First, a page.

To regularly interact with your clients between sales, spend 10 to 15 minutes daily calling one or two customers or clients for the sole purpose of learning how they are doing. These small deposits will yield tremendous future rewards.
According to The Boston Globe newspaper, Americans work longer hours than the citizens of any other industrialized nation and sleep, on average, only six hours per night (as opposed to the recommended eight).
Juggling the demands of work and home life can leave many of us feeling overworked and exhausted, to say the least.
That's why it's important to schedule time for fun and relaxation. This means finding time for yourself and loved ones as well as finding time off from work to relax and recharge your batteries. More than 25 percent of employees say they don't take all of the vacation time they're entitled to because of job demands. Are you one of them?
Some salespeople find it difficult to relax when they know how much has to be done. They feel guilty being away; thus, personal interests and time with family and friends are sacrificed. If this goes on for too long, the result can be burnout and fatigue However, when you plan recreation time just as you do work time, you'll relieve feelings of guilt and be able to relax more fully knowing that work responsibilities are handled.
School is never out for the salesperson.
A true sales professional is one who has committed to lifelong education and self-improvement.
If the average salesperson committed to reading only 15 minutes each day, he or she would read more than 18 books annually. How much more effective could you become by committing yourself to 15 minutes of educational time each day?
While the "Wheel of Activity" seems simple enough to implement, we all have the tendency to procrastinate.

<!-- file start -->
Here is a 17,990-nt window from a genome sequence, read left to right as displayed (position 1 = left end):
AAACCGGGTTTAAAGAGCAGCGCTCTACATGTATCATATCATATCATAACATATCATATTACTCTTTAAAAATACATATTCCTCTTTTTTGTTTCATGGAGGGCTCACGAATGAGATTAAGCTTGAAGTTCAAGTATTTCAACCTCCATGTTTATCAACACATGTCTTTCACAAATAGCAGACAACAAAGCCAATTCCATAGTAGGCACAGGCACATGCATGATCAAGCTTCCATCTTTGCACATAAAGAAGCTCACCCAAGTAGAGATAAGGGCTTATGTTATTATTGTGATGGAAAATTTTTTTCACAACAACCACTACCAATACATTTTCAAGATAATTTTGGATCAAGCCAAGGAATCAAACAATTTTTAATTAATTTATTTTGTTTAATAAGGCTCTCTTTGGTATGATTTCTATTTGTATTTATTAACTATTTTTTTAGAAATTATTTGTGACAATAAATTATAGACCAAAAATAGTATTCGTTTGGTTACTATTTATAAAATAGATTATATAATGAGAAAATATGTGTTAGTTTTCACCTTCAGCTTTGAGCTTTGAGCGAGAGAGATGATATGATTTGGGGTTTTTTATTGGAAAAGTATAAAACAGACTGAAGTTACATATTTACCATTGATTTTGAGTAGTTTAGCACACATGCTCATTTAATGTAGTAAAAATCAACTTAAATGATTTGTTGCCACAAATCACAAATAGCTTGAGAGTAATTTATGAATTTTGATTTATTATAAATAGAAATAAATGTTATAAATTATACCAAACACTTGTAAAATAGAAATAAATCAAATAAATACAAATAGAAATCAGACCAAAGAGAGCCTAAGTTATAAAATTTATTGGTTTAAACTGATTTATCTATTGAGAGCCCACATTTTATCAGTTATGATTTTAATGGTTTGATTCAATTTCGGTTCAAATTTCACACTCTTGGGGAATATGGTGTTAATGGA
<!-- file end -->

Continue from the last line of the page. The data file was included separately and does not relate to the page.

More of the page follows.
Wasting time is worse than wasting money; wasted money can be re-earned but wasted time is gone forever.
We procrastinate about staying in front of prospects, servicing our clients, planning our own personal time and allowing time for study. Whatever aspects of our professional or personal lives we enjoy the least - or at least can't seem to justify making a priority - we put off until "someday." Often, someday never comes.
Each of the five activities on your wheel is vital.
Avoiding activities diminishes your ability to succeed.
Professional salespeople form the habit of doing all the things necessary for success even though those may be things they dislike doing.
How can you form the habit of doing the things necessary for your success?
- Recognize how completing the tasks you dislike helps you accomplish your goals.
- Prioritize the tasks.
- Set aside a specific time to perform the tasks.
- Reward yourself when you have accomplished your goals.
The bottom line is that disciplined use of time pays off.
When you incorporate the "Wheel of Activity" into your professional and personal life, you will become more effective.
You will find each day that you are becoming happier and more successful - as a sales professional and as a person.
Roy Chitwood is an author, trainer and consultant in sales and sales management and is president of Max Sacks International, Seattle.